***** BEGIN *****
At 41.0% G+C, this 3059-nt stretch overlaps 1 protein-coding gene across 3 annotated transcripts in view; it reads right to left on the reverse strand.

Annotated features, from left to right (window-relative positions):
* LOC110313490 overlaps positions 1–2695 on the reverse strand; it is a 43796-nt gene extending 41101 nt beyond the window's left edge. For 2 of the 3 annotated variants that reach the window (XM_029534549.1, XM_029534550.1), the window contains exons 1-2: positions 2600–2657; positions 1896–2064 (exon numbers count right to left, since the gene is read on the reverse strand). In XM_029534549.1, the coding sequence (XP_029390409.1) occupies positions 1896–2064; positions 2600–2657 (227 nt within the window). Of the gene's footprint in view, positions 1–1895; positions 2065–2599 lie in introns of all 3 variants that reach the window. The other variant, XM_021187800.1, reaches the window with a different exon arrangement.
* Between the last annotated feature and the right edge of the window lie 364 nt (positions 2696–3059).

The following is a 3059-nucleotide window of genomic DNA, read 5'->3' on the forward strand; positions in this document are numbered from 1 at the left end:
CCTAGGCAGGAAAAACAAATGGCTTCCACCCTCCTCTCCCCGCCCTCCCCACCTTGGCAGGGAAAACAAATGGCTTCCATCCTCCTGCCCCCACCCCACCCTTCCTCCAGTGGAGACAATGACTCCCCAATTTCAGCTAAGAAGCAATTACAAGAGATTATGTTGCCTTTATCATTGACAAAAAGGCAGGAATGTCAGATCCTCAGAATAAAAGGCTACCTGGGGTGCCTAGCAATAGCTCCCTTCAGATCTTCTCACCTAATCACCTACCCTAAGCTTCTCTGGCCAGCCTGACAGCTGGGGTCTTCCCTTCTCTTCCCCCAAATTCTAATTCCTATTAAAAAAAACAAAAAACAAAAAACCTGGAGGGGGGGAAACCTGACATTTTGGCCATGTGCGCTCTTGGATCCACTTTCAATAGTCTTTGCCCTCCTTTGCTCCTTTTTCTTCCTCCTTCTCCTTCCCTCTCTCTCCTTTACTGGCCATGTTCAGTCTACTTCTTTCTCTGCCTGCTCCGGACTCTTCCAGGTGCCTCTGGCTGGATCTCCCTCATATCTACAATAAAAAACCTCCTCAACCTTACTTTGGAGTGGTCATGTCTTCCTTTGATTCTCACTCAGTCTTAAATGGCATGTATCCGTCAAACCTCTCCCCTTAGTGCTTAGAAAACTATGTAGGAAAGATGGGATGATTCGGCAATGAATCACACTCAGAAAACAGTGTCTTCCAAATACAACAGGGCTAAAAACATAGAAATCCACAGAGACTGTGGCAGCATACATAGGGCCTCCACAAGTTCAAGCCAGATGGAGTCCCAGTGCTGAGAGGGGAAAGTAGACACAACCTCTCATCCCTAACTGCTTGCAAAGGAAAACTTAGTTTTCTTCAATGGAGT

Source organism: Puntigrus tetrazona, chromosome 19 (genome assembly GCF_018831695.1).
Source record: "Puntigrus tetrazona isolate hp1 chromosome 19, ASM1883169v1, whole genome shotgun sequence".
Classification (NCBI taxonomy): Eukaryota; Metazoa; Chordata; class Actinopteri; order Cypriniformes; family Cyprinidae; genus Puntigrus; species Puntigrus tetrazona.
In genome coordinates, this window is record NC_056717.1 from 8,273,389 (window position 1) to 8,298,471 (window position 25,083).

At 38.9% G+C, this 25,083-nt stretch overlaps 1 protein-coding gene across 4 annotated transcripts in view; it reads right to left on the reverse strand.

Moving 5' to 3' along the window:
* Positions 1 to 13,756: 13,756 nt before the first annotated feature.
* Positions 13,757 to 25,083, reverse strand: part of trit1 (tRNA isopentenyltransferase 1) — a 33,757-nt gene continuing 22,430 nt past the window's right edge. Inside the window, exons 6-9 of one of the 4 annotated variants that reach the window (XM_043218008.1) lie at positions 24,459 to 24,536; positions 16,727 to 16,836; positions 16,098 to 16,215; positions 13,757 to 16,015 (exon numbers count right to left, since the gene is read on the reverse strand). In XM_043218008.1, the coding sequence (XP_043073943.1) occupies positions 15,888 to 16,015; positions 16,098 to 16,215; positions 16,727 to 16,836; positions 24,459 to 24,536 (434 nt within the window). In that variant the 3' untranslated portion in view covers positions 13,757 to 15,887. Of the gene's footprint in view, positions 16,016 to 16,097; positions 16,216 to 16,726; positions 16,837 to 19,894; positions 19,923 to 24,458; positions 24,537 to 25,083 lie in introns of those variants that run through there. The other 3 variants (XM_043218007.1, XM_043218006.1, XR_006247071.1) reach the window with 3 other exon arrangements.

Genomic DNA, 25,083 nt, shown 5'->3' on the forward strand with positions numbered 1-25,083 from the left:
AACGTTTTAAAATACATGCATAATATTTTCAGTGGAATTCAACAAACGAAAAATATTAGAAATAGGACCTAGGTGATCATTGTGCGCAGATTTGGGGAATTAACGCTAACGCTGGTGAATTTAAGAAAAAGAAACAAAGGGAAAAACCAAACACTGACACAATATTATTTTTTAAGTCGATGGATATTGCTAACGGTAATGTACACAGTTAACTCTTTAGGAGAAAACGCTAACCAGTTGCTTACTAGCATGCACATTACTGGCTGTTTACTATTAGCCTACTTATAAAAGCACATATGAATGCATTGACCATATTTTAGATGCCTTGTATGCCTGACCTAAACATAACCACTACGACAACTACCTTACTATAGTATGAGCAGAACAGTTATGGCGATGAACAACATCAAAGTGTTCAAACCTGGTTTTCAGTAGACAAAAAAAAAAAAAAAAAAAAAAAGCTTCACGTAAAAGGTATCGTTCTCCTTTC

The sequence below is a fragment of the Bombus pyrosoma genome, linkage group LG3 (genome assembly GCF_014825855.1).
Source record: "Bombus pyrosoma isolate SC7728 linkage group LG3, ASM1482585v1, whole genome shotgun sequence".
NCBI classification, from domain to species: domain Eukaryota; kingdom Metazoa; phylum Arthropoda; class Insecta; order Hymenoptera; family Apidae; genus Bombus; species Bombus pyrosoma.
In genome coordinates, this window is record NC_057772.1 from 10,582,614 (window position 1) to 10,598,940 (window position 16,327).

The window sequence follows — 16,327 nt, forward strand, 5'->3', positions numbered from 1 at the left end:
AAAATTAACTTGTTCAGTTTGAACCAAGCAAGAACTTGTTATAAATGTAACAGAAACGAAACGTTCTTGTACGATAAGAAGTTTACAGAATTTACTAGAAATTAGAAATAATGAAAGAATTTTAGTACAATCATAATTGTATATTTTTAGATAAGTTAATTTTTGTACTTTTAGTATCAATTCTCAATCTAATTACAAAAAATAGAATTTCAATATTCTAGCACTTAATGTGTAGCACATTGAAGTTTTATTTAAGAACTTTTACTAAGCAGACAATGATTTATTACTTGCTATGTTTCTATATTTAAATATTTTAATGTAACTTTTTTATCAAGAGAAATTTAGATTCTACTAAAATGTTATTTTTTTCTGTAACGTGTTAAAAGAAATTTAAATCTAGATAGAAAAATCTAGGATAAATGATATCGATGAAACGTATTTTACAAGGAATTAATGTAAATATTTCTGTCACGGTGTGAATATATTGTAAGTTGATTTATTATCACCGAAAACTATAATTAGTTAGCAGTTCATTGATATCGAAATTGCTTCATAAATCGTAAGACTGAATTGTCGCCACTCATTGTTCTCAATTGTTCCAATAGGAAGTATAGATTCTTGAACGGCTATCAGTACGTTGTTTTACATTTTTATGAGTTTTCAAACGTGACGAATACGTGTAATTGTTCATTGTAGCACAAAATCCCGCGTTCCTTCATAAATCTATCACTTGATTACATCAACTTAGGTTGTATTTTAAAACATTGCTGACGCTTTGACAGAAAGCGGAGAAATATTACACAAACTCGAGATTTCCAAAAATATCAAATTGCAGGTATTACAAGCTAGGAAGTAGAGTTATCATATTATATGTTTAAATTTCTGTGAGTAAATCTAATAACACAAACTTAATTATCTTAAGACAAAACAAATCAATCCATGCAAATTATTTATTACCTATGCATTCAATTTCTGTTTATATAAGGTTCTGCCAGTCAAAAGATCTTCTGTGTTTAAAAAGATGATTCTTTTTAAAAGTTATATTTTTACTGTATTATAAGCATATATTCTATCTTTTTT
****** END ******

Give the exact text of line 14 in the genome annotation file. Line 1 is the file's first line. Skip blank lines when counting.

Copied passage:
* Positions 13,757 to 25,083, reverse strand: part of trit1 (tRNA isopentenyltransferase 1) — a 33,757-nt gene continuing 22,430 nt past the window's right edge. Inside the window, exons 6-9 of one of the 4 annotated variants that reach the window (XM_043218008.1) lie at positions 24,459 to 24,536; positions 16,727 to 16,836; positions 16,098 to 16,215; positions 13,757 to 16,015 (exon numbers count right to left, since the gene is read on the reverse strand). In XM_043218008.1, the coding sequence (XP_043073943.1) occupies positions 15,888 to 16,015; positions 16,098 to 16,215; positions 16,727 to 16,836; positions 24,459 to 24,536 (434 nt within the window). In that variant the 3' untranslated portion in view covers positions 13,757 to 15,887. Of the gene's footprint in view, positions 16,016 to 16,097; positions 16,216 to 16,726; positions 16,837 to 19,894; positions 19,923 to 24,458; positions 24,537 to 25,083 lie in introns of those variants that run through there. The other 3 variants (XM_043218007.1, XM_043218006.1, XR_006247071.1) reach the window with 3 other exon arrangements.